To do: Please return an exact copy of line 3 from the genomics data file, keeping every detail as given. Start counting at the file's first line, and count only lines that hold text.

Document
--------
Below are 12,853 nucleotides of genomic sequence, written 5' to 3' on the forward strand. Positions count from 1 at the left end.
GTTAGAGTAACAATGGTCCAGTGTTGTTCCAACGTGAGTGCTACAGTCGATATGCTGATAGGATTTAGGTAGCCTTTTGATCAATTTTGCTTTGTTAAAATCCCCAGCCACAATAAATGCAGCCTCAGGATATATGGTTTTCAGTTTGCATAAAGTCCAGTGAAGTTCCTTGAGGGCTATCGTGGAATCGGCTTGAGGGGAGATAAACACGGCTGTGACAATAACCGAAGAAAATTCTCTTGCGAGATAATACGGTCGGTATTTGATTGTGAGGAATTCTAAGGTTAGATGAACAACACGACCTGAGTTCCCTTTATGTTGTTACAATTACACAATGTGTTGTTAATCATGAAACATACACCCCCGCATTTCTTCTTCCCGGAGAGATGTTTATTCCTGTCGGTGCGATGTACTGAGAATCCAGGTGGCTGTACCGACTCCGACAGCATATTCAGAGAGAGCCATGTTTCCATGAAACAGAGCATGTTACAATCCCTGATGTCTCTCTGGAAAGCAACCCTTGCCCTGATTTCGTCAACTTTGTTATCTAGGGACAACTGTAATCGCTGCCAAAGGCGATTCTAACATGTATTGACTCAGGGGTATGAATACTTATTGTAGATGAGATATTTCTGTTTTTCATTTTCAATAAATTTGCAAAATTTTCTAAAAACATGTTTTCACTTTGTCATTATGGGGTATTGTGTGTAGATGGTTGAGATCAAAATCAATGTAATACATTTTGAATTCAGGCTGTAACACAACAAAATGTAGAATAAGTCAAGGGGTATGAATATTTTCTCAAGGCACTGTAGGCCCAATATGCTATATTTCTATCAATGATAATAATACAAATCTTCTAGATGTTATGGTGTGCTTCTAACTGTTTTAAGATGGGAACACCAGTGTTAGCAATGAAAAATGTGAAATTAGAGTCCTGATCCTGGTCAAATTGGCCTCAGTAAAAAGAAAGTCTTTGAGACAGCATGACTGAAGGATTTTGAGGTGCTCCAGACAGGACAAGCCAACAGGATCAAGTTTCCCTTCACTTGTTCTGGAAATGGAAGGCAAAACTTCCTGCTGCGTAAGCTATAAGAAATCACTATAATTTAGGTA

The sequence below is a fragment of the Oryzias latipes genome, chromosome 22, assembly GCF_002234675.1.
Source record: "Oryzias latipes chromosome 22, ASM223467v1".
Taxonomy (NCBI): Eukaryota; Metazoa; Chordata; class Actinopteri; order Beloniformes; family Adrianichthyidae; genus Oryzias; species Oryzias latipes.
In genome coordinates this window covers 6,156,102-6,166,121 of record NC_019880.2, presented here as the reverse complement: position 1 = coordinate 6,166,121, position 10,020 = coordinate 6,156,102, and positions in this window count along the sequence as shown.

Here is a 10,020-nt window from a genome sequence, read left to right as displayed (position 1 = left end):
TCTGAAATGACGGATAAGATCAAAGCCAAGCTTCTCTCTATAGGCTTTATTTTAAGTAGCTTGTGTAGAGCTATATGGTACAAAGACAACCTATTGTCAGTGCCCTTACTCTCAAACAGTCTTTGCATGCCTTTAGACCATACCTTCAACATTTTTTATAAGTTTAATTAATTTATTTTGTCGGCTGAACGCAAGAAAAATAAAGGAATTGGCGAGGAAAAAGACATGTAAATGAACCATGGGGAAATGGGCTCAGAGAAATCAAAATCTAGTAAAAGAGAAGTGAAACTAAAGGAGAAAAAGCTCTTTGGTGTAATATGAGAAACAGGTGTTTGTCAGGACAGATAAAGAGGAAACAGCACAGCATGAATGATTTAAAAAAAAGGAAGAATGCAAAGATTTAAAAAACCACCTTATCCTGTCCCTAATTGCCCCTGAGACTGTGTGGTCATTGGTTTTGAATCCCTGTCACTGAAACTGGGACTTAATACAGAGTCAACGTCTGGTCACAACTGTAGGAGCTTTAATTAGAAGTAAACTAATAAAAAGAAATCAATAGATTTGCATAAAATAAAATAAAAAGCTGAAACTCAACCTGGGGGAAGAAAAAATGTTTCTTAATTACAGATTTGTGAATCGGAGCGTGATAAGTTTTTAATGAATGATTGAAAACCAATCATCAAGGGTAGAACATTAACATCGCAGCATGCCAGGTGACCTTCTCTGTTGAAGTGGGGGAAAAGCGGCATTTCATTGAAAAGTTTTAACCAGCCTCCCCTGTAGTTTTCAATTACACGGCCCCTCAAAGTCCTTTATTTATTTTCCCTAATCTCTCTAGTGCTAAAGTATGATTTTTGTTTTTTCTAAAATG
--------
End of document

The sequence below is a fragment of the Oryzias latipes genome, chromosome 22, assembly GCF_002234675.1.